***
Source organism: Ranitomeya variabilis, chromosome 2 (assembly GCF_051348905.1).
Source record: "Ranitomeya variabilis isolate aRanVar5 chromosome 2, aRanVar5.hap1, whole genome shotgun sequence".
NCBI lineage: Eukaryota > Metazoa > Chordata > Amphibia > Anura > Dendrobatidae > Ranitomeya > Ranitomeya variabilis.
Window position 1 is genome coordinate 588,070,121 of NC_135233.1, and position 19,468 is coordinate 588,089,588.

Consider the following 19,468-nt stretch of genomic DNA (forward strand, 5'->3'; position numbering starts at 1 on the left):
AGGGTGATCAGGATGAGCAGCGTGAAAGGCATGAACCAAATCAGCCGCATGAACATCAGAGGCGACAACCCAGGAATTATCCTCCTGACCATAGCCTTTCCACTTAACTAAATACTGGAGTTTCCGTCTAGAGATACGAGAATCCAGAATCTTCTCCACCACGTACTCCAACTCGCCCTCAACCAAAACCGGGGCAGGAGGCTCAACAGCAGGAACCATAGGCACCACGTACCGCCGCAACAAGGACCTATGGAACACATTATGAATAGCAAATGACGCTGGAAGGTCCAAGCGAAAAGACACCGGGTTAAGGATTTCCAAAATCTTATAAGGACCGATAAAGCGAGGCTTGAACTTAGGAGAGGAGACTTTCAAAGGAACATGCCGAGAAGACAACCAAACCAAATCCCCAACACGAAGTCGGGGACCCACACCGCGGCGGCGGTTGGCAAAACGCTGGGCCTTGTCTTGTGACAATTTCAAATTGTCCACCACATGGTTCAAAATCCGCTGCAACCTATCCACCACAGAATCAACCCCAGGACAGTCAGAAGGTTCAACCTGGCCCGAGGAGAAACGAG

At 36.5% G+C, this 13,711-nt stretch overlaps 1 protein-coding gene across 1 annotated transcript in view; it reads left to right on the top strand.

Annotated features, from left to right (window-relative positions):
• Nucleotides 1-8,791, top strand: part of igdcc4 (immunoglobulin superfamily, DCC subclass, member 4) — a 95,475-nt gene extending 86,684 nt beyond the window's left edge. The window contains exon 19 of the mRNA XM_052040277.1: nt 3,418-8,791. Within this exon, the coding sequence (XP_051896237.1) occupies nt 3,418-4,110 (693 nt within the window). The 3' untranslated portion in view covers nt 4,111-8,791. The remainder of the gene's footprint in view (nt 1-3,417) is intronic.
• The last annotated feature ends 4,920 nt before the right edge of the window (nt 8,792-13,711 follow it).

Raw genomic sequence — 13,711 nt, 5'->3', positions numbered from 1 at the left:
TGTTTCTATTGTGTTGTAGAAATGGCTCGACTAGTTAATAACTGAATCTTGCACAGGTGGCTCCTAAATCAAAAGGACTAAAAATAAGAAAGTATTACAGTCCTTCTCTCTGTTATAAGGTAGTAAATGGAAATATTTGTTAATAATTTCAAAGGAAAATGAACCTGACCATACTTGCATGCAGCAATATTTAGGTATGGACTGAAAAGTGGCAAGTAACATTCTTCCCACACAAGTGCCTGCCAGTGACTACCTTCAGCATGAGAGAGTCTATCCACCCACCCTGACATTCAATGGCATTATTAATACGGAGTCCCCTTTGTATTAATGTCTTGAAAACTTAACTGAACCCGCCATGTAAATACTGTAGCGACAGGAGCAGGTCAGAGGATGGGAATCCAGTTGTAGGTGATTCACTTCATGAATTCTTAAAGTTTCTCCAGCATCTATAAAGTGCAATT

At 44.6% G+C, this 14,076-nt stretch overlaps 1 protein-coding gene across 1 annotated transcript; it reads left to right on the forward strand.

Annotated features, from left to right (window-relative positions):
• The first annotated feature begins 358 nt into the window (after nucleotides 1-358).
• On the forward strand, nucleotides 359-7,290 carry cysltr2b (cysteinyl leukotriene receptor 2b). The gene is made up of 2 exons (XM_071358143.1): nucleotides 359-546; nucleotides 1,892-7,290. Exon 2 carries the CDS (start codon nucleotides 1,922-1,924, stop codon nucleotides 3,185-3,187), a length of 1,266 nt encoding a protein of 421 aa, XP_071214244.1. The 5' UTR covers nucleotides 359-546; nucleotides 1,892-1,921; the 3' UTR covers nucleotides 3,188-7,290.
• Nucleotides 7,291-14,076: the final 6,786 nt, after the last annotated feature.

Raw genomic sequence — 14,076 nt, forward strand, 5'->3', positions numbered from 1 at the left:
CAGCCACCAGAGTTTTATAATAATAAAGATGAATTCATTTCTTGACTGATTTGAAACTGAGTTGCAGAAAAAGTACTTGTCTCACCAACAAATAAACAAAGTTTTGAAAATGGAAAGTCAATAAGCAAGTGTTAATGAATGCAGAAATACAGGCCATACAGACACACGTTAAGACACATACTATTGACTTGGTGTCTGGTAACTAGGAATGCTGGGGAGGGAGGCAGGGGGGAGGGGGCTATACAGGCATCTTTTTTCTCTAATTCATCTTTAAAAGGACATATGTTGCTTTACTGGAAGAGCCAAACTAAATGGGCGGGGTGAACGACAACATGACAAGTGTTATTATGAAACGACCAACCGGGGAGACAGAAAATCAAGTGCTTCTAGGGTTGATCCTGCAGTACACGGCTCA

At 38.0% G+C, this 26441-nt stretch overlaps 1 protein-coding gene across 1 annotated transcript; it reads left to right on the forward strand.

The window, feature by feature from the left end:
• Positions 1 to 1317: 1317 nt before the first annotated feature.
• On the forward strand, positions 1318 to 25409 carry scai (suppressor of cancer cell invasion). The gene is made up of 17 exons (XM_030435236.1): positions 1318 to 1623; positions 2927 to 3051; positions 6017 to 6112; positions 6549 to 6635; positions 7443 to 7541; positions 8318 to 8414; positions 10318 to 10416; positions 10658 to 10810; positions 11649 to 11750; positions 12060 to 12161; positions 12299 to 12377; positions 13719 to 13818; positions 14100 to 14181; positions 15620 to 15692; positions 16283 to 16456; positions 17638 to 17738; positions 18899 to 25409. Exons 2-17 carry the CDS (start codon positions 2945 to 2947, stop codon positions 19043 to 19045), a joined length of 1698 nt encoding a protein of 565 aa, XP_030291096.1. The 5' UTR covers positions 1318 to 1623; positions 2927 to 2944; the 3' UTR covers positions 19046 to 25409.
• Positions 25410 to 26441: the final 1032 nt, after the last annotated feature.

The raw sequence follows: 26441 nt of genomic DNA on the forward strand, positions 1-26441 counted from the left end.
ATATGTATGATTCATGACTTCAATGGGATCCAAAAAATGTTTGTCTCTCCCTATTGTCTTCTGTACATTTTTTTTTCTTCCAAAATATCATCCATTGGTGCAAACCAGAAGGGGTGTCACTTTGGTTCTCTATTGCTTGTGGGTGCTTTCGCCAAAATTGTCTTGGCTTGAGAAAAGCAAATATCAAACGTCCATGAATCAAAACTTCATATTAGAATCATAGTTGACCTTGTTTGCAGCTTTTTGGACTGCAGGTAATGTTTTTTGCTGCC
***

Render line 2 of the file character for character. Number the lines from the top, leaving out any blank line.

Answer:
Source record: "Ranitomeya variabilis isolate aRanVar5 chromosome 2, aRanVar5.hap1, whole genome shotgun sequence".